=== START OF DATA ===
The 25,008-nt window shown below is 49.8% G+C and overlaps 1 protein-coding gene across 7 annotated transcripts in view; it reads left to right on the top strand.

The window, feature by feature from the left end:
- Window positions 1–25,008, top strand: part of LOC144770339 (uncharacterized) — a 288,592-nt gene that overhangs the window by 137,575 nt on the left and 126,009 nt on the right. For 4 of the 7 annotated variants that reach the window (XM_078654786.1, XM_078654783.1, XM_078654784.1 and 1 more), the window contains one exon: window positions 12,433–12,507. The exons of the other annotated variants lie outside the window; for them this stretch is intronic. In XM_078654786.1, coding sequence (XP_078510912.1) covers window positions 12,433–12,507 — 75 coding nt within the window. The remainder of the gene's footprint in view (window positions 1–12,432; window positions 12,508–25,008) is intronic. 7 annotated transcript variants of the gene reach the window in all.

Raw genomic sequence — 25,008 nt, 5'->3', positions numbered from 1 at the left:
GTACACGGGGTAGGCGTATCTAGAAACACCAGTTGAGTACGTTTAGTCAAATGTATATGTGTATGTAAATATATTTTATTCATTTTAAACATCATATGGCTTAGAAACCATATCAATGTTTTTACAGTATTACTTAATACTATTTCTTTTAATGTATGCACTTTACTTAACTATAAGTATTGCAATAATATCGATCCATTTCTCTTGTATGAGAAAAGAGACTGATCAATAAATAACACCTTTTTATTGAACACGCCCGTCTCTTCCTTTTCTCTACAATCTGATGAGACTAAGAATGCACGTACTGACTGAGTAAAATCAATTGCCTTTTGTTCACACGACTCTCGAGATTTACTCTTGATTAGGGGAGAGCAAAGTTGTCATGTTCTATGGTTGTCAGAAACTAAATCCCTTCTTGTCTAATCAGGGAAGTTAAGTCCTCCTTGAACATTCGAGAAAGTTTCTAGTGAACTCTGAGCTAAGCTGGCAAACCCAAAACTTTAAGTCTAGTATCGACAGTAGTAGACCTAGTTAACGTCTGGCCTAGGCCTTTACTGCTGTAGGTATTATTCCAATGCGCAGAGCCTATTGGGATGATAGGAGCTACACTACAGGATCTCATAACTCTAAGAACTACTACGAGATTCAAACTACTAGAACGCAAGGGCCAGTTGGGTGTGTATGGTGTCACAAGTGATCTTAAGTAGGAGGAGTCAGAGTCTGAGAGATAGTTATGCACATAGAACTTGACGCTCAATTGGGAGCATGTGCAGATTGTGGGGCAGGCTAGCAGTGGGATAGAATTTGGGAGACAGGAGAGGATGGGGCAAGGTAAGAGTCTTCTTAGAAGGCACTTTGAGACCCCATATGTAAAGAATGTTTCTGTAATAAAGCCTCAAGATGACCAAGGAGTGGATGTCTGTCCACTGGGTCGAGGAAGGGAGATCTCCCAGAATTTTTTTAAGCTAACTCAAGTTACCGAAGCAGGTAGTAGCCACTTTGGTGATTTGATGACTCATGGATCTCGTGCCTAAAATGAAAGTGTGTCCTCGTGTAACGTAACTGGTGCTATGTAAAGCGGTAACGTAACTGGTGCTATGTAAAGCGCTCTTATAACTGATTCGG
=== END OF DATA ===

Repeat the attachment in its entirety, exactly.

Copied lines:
The 25,008-nt window shown below is 49.8% G+C and overlaps 1 protein-coding gene across 7 annotated transcripts in view; it reads left to right on the top strand.

The window, feature by feature from the left end:
- Window positions 1–25,008, top strand: part of LOC144770339 (uncharacterized) — a 288,592-nt gene that overhangs the window by 137,575 nt on the left and 126,009 nt on the right. For 4 of the 7 annotated variants that reach the window (XM_078654786.1, XM_078654783.1, XM_078654784.1 and 1 more), the window contains one exon: window positions 12,433–12,507. The exons of the other annotated variants lie outside the window; for them this stretch is intronic. In XM_078654786.1, coding sequence (XP_078510912.1) covers window positions 12,433–12,507 — 75 coding nt within the window. The remainder of the gene's footprint in view (window positions 1–12,432; window positions 12,508–25,008) is intronic. 7 annotated transcript variants of the gene reach the window in all.

Raw genomic sequence — 25,008 nt, 5'->3', positions numbered from 1 at the left:
GTACACGGGGTAGGCGTATCTAGAAACACCAGTTGAGTACGTTTAGTCAAATGTATATGTGTATGTAAATATATTTTATTCATTTTAAACATCATATGGCTTAGAAACCATATCAATGTTTTTACAGTATTACTTAATACTATTTCTTTTAATGTATGCACTTTACTTAACTATAAGTATTGCAATAATATCGATCCATTTCTCTTGTATGAGAAAAGAGACTGATCAATAAATAACACCTTTTTATTGAACACGCCCGTCTCTTCCTTTTCTCTACAATCTGATGAGACTAAGAATGCACGTACTGACTGAGTAAAATCAATTGCCTTTTGTTCACACGACTCTCGAGATTTACTCTTGATTAGGGGAGAGCAAAGTTGTCATGTTCTATGGTTGTCAGAAACTAAATCCCTTCTTGTCTAATCAGGGAAGTTAAGTCCTCCTTGAACATTCGAGAAAGTTTCTAGTGAACTCTGAGCTAAGCTGGCAAACCCAAAACTTTAAGTCTAGTATCGACAGTAGTAGACCTAGTTAACGTCTGGCCTAGGCCTTTACTGCTGTAGGTATTATTCCAATGCGCAGAGCCTATTGGGATGATAGGAGCTACACTACAGGATCTCATAACTCTAAGAACTACTACGAGATTCAAACTACTAGAACGCAAGGGCCAGTTGGGTGTGTATGGTGTCACAAGTGATCTTAAGTAGGAGGAGTCAGAGTCTGAGAGATAGTTATGCACATAGAACTTGACGCTCAATTGGGAGCATGTGCAGATTGTGGGGCAGGCTAGCAGTGGGATAGAATTTGGGAGACAGGAGAGGATGGGGCAAGGTAAGAGTCTTCTTAGAAGGCACTTTGAGACCCCATATGTAAAGAATGTTTCTGTAATAAAGCCTCAAGATGACCAAGGAGTGGATGTCTGTCCACTGGGTCGAGGAAGGGAGATCTCCCAGAATTTTTTTAAGCTAACTCAAGTTACCGAAGCAGGTAGTAGCCACTTTGGTGATTTGATGACTCATGGATCTCGTGCCTAAAATGAAAGTGTGTCCTCGTGTAACGTAACTGGTGCTATGTAAAGCGGTAACGTAACTGGTGCTATGTAAAGCGCTCTTATAACTGATTCGG